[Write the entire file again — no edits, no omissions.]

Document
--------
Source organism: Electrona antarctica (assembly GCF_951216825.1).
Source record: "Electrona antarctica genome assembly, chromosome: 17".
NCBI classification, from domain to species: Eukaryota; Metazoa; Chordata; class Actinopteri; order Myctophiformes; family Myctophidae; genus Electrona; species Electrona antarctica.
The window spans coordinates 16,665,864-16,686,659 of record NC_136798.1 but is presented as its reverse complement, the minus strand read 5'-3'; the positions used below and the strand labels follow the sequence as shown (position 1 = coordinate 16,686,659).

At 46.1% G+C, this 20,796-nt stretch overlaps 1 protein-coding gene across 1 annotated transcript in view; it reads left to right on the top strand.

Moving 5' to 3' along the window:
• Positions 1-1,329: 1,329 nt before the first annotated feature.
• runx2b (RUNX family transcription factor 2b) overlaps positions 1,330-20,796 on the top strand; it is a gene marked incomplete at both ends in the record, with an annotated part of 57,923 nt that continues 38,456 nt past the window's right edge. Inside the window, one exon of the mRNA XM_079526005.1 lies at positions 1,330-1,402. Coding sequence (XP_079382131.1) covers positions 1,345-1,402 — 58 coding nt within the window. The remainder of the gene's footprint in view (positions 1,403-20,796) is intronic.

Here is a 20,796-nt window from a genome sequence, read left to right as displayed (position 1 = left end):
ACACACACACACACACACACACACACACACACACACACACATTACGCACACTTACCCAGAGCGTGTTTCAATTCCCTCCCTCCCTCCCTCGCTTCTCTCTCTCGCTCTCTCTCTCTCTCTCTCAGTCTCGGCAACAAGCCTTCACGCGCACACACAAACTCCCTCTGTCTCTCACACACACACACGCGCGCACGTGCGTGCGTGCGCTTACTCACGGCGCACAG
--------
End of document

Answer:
Source organism: Electrona antarctica (assembly GCF_951216825.1).
Source record: "Electrona antarctica genome assembly, chromosome: 17".
NCBI classification, from domain to species: Eukaryota; Metazoa; Chordata; class Actinopteri; order Myctophiformes; family Myctophidae; genus Electrona; species Electrona antarctica.
The window spans coordinates 16,665,864-16,686,659 of record NC_136798.1 but is presented as its reverse complement, the minus strand read 5'-3'; the positions used below and the strand labels follow the sequence as shown (position 1 = coordinate 16,686,659).

At 46.1% G+C, this 20,796-nt stretch overlaps 1 protein-coding gene across 1 annotated transcript in view; it reads left to right on the top strand.

Moving 5' to 3' along the window:
• Positions 1-1,329: 1,329 nt before the first annotated feature.
• runx2b (RUNX family transcription factor 2b) overlaps positions 1,330-20,796 on the top strand; it is a gene marked incomplete at both ends in the record, with an annotated part of 57,923 nt that continues 38,456 nt past the window's right edge. Inside the window, one exon of the mRNA XM_079526005.1 lies at positions 1,330-1,402. Coding sequence (XP_079382131.1) covers positions 1,345-1,402 — 58 coding nt within the window. The remainder of the gene's footprint in view (positions 1,403-20,796) is intronic.

Here is a 20,796-nt window from a genome sequence, read left to right as displayed (position 1 = left end):
ACACACACACACACACACACACACACACACACACACACACATTACGCACACTTACCCAGAGCGTGTTTCAATTCCCTCCCTCCCTCCCTCGCTTCTCTCTCTCGCTCTCTCTCTCTCTCTCTCAGTCTCGGCAACAAGCCTTCACGCGCACACACAAACTCCCTCTGTCTCTCACACACACACACGCGCGCACGTGCGTGCGTGCGCTTACTCACGGCGCACAG